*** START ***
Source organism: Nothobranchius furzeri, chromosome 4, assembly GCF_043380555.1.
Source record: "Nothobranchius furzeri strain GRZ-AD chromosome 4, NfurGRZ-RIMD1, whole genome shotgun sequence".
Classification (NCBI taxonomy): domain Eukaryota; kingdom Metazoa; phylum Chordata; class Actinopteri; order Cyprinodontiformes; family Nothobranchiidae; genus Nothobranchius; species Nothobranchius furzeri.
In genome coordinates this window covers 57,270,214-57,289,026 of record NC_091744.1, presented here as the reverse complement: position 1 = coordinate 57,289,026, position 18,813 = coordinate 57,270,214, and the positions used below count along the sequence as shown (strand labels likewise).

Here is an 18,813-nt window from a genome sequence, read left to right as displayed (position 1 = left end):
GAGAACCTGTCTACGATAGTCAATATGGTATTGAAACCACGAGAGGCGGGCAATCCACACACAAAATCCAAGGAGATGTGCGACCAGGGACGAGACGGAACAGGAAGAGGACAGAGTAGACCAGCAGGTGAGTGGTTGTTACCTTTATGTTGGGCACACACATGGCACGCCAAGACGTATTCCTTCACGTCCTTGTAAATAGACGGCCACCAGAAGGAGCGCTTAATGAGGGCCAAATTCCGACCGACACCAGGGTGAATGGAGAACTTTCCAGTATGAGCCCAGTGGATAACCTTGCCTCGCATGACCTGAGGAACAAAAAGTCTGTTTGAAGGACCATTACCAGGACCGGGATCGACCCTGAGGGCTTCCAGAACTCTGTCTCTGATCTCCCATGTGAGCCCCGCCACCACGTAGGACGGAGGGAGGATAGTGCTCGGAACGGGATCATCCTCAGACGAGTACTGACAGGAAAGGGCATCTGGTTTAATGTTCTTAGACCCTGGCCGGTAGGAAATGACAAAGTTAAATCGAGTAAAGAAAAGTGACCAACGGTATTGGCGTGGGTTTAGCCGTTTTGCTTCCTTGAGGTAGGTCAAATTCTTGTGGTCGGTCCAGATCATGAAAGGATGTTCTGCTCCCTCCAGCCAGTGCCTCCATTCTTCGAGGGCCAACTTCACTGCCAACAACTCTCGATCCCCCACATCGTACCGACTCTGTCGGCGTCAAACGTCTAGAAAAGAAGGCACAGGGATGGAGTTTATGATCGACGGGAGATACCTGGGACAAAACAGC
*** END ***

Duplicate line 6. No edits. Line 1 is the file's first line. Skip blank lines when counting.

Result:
GAGAACCTGTCTACGATAGTCAATATGGTATTGAAACCACGAGAGGCGGGCAATCCACACACAAAATCCAAGGAGATGTGCGACCAGGGACGAGACGGAACAGGAAGAGGACAGAGTAGACCAGCAGGTGAGTGGTTGTTACCTTTATGTTGGGCACACACATGGCACGCCAAGACGTATTCCTTCACGTCCTTGTAAATAGACGGCCACCAGAAGGAGCGCTTAATGAGGGCCAAATTCCGACCGACACCAGGGTGAATGGAGAACTTTCCAGTATGAGCCCAGTGGATAACCTTGCCTCGCATGACCTGAGGAACAAAAAGTCTGTTTGAAGGACCATTACCAGGACCGGGATCGACCCTGAGGGCTTCCAGAACTCTGTCTCTGATCTCCCATGTGAGCCCCGCCACCACGTAGGACGGAGGGAGGATAGTGCTCGGAACGGGATCATCCTCAGACGAGTACTGACAGGAAAGGGCATCTGGTTTAATGTTCTTAGACCCTGGCCGGTAGGAAATGACAAAGTTAAATCGAGTAAAGAAAAGTGACCAACGGTATTGGCGTGGGTTTAGCCGTTTTGCTTCCTTGAGGTAGGTCAAATTCTTGTGGTCGGTCCAGATCATGAAAGGATGTTCTGCTCCCTCCAGCCAGTGCCTCCATTCTTCGAGGGCCAACTTCACTGCCAACAACTCTCGATCCCCCACATCGTACCGACTCTGTCGGCGTCAAACGTCTAGAAAAGAAGGCACAGGGATGGAGTTTATGATCGACGGGAGATACCTGGGACAAAACAGC